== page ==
Monday, February 11, 2013

Eating Dirt by Charlotte Gill

Eating Dirt is not at all what I was expecting.  Tree planters are not the kind of people I was expecting either.  Tree planters are down and dirty.  They are not flowery people and Gill makes no attempt to hide all of the nitty gritty details of their working lives.  She also makes no secret that while they do believe in the work they are doing, at the end of the day it's a way to pay bills, make money, and get by.  They're not on the front lines of environmentalism, they're more like clean up crews and they are a little jaded from it.  Once they get to a site, it's already been logged.  There is no natural beauty left, just the broken landscape and another opportunity to earn a day’s wage.

Despite all of this, the book is not sad.  It's not about environmentalism, it's about tree planters.  It's their story.  And those stories are not boring, or dark, or without hope.  They are hard working people but you've never heard about them before.  They've been around as long as man has been logging, and they'll be around as long as there are trees left to be cut down and replanted.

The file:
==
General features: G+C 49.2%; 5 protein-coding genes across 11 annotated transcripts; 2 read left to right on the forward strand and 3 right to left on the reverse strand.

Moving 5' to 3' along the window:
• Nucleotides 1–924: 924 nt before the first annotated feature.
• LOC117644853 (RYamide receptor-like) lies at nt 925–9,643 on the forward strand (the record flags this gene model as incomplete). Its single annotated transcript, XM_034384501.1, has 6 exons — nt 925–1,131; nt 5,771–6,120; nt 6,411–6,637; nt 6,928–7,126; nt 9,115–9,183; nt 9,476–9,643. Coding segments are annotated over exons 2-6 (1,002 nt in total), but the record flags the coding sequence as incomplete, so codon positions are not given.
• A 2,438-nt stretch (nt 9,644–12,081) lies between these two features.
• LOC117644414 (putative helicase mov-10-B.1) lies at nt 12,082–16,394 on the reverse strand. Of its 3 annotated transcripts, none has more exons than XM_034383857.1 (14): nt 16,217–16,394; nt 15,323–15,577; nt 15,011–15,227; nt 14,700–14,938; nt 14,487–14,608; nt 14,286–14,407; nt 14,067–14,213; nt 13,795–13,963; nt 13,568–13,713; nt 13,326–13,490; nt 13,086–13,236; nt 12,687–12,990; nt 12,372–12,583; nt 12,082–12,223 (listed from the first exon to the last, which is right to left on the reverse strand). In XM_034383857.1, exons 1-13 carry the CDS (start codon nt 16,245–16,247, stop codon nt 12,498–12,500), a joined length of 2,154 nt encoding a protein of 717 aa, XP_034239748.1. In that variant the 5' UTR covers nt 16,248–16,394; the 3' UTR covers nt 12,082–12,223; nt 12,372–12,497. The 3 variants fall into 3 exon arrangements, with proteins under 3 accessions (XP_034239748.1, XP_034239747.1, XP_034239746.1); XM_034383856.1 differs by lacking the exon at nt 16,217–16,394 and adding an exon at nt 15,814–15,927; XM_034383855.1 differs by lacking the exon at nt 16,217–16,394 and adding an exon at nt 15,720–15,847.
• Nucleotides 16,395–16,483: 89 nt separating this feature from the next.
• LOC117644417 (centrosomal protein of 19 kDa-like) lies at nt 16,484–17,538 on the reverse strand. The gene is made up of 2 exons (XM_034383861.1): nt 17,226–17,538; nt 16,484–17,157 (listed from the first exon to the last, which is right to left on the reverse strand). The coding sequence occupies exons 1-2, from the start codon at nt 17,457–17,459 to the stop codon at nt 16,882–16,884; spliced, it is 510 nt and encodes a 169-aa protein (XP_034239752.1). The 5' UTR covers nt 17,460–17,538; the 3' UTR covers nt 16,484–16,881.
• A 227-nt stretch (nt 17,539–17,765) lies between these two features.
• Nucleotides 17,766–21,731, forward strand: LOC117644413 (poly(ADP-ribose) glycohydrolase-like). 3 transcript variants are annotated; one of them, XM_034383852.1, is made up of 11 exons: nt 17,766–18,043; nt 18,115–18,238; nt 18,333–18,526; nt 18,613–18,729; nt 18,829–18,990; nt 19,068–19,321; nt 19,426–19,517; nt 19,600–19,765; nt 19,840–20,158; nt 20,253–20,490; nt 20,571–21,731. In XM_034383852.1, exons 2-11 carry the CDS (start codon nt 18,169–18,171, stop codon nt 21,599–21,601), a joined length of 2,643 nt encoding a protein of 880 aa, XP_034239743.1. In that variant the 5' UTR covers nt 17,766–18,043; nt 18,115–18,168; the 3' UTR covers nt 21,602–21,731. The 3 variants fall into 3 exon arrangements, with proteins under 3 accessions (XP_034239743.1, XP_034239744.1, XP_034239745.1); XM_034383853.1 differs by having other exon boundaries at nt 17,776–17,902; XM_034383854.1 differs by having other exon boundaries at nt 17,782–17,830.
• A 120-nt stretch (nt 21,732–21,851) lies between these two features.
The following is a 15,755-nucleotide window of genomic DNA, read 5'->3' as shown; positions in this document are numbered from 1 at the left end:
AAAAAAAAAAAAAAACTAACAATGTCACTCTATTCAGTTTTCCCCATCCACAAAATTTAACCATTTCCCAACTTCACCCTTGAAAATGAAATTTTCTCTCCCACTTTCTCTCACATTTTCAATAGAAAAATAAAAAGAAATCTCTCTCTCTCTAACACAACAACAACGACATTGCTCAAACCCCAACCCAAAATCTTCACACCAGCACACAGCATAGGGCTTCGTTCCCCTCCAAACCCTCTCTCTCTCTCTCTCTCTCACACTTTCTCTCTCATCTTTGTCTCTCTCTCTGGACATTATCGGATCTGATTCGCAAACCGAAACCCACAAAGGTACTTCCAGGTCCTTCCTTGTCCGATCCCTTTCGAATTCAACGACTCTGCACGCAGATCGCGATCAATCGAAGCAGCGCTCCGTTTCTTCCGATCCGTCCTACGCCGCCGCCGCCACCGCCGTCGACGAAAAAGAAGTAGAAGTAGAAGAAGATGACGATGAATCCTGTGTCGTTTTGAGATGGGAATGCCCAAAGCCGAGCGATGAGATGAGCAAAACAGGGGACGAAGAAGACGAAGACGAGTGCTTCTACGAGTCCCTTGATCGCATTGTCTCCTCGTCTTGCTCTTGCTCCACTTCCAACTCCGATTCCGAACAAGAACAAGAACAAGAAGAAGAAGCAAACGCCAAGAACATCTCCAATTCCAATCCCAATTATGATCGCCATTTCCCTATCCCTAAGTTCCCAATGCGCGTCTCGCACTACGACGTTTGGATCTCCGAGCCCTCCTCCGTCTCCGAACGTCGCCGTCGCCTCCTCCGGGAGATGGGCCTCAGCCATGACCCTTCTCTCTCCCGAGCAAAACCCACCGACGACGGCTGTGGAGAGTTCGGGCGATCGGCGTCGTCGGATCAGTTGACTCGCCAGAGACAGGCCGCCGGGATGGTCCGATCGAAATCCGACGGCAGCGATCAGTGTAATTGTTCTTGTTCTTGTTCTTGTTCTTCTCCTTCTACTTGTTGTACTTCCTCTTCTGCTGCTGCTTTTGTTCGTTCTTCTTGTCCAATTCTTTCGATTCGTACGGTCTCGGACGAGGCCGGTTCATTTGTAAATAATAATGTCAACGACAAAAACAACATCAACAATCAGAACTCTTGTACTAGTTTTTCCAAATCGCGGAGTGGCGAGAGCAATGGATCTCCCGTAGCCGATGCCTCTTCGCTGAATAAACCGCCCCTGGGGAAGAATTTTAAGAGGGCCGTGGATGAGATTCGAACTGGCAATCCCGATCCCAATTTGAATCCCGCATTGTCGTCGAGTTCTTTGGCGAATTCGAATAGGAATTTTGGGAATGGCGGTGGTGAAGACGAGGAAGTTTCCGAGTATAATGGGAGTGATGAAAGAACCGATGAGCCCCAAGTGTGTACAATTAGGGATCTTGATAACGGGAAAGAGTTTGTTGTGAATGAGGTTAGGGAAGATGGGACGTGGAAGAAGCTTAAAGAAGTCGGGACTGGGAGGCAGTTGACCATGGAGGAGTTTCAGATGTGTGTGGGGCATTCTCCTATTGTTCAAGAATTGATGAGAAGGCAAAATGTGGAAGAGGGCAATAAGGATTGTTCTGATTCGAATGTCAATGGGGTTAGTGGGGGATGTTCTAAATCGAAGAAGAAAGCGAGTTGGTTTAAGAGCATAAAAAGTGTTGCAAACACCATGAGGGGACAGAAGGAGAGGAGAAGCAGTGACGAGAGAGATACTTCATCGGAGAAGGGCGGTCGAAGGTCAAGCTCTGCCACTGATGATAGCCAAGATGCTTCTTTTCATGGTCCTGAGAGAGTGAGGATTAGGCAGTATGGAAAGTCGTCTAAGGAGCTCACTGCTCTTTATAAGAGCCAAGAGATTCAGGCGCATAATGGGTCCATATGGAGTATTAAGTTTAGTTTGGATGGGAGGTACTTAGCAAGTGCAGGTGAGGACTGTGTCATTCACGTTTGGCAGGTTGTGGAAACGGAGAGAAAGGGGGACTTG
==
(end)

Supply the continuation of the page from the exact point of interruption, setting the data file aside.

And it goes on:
Gill brings this book to life with her rich writing and I found myself forgetting that I was reading non-fiction.  I wanted to hear the end of the stories she told and what happened to the people who passed in and out of her tree-planting life.  But true to life, the stories aren’t over yet and so have no ending.  Sometimes people just drift away.

Although the book reads as fluidly as fiction, there's no mistaking the truth in Gill's words.  She has both researched and experienced the lives of trees alongside man.  She explains the history of logging and tree planting.  She explains the fall of civilizations from over-logging.  She reminds us that, for all of our advancements, we are still making the same mistakes that many doomed civilizations before us had made.  For all of our technology, a tree’s purpose in the world has not changed.  All that has changed is man's ever-growing desire for the endless uses of felled trees.

Buy it indie!

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